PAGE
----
Alright friends, it’s time for another anxiety tip…#2!
In my last post, tip #1, I shared the importance of recognizing when anxiety shows up. I’m hoping by now all of you have started taking notes in your journals with the points I mentioned, trust me friends, when you start noting the when, where and how things show up it becomes very clear.
So, tip two, the food you eat…
For those of you who have followed me for a while, you know I am a former obese woman. I was heavy for most of my growing up years into my early twenties. Although I have put back on a small amount of the weight, I have maintained a 130-pound weight loss for over two decades. And, darn proud of this one! What I didn’t know for many many years was how impactful the food I was eating was on my anxiety. What I also wasn’t aware of until the last couple years was the impact of food on depression.
Looking back to your journals for a moment, review if you have times your anxiety is sparked after eating. If it is, look at the foods you ate. Are there consistencies? Now I am no medical practitioner, but I can tell you, I have at least four foods I can think of quickly that spark my anxiousness and one of them is considered a “healthy food”. For a long time, I thought, well it’s because I don’t want to go backwards in my weight goals but considering I can eat a burger and sweet potato fries with no sign of anxiety I ruled that out quickly.
The four that impact me quickly, Roasted Almonds (raw almonds do not trigger me?). This one took me to a while to pinpoint but after tracking how my foods were making me feel it became very clear. The other three definitely make sense considering they are far from healthy foods, most refined sugars (of course I think we can all agree that sugars are not exactly good for us), pizza (I figured for a long time that this was due to the bread but bread in itself isn’t a trigger for me so it may be the high sodium content?) and Splenda. Oh, and most recently I was triggered quite significantly by what I thought was a healthy option for a protein bar.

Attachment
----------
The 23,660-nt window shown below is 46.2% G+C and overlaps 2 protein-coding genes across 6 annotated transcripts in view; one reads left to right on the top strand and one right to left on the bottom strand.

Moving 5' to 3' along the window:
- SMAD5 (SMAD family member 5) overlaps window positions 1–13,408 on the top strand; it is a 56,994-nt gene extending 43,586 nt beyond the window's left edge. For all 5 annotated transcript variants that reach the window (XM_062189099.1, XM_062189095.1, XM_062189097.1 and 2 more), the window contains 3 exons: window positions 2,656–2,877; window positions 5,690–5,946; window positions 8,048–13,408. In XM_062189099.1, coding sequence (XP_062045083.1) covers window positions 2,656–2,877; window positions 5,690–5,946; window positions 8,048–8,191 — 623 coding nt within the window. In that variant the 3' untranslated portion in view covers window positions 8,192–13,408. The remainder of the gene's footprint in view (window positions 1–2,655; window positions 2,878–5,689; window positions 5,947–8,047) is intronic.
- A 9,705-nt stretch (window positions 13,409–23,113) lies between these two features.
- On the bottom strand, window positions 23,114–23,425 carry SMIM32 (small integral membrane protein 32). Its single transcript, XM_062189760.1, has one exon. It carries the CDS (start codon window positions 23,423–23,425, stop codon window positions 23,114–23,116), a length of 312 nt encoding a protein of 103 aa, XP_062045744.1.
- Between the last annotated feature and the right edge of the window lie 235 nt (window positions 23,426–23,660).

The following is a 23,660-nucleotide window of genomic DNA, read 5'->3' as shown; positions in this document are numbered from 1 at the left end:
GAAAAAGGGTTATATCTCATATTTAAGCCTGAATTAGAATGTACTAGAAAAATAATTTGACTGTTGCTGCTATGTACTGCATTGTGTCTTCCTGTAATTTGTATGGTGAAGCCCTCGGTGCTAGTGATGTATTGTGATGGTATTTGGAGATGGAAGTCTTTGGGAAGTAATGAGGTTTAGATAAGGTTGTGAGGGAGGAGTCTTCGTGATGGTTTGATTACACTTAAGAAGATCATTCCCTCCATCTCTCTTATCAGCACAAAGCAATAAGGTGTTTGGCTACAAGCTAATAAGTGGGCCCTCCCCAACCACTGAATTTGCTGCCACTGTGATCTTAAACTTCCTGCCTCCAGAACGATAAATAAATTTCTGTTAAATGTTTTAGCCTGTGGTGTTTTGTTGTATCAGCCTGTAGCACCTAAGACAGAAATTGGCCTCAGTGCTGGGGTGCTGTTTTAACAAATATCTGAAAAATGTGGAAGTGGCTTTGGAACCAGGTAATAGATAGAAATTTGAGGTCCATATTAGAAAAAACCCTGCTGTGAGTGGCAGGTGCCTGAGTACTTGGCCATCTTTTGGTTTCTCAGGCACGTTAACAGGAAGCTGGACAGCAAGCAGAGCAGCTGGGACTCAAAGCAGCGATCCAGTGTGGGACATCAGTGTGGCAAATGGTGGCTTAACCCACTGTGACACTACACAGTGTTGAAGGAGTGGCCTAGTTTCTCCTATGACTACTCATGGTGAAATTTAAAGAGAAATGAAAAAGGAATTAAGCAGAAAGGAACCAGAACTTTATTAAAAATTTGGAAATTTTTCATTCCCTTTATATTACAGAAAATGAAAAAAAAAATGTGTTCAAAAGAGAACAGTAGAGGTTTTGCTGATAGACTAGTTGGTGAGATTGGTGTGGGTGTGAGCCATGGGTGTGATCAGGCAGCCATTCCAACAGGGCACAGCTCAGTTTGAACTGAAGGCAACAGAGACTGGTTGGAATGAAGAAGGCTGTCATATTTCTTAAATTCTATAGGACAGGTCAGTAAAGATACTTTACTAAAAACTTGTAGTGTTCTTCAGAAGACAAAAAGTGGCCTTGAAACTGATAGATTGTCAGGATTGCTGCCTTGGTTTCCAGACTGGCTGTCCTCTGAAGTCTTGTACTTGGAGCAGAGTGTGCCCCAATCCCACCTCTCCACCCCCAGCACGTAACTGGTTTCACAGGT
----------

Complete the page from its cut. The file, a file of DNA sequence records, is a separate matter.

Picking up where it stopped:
What do the experts say, you ask? Well, from the research I found there are some consistencies but also some differences. The top that came out in all the articles I read:
Caffeine (I believe this one is all about moderation)
Refined Sugars-let’s face it, there is no part to refined sugars that are good for us and although I do believe it is OK to indulge on occasion be prepared for how it is going to make you feel
Aged, fermented or cultured foods
Soda (diet too) whether it is refined sugar or fake sugar they will impact you
Processed foods; additives, preservatives, flours and sugars are the primary drivers of this one
Gluten and toast were on a couple of the lists; as I mentioned earlier, this is one that I am not always impacted by
Dairy-this is another that had conflicting information which I will come back to. My recommendation be aware of yourself, your body and how you feel. I am triggered by some dairy and not by others.
Foods high in sodium-this is one I am newly watching as I had not been as in tune to it in the past. I may have more to come here.
If you are anything like me, you may be thinking, shit, what can I eat, right? Well, as I have said, pay attention to your body and how you feel, that is your biggest indicator.
Natural whole foods, grass fed meat, fruits and vegetables are always the healthiest options!
Finally, let’s look at the other side, what foods are good to reduce anxiety?
Turkey and foods high in tryptophan
Brazil nuts-let me tell you friends these nuts are yummy!! They contain Selenium which is good for improving mode and reducing inflammation
Beef and foods rich in Vitamin B
Fatty Fish-salmon, mackerel, sardines, trout, and herring. These are all high in Omega 3 and good for mental health. My personal favorite on these is salmon, I can’t speak much for the taste of the other three.
Complex Carbohydrates-as you may recall I mentioned gluten in the triggers. Complex carbs such as whole grains, whole wheat bread or brown rice can help increase serotonin production in the brain helping mood.
Vitamin D! Yes, get more sun and supplement when you need to. If you struggle with depression in the winter check out sun lights, I recently learned of these and from what I have researched they mimic the sun light. More to come on these in a future post.
Eggs-great for vitamin D, Protein and serotonin
Pumpkin Seeds-good source of potassium and zinc
Dark Chocolate (higher percentage the healthier)
Tumeric-The active ingredient in Tumeric, Curcumin, may help reduce inflammation
Yogurt-as I mentioned earlier this one conflicts with the dairy mentioned earlier. Apparently, there is research on this that the bacteria is helpful for positive impact on the brain
So, there you have it friends, ideas and suggestions for what to avoid and what to try to balance you out from anxiety. We are NOT all created equally what one of you find to work well the other may be triggered by and vice versa.
Journal, pay attention to your body, and adjust until you find that sweet-spot with which foods are right for you!
Stay well my friends!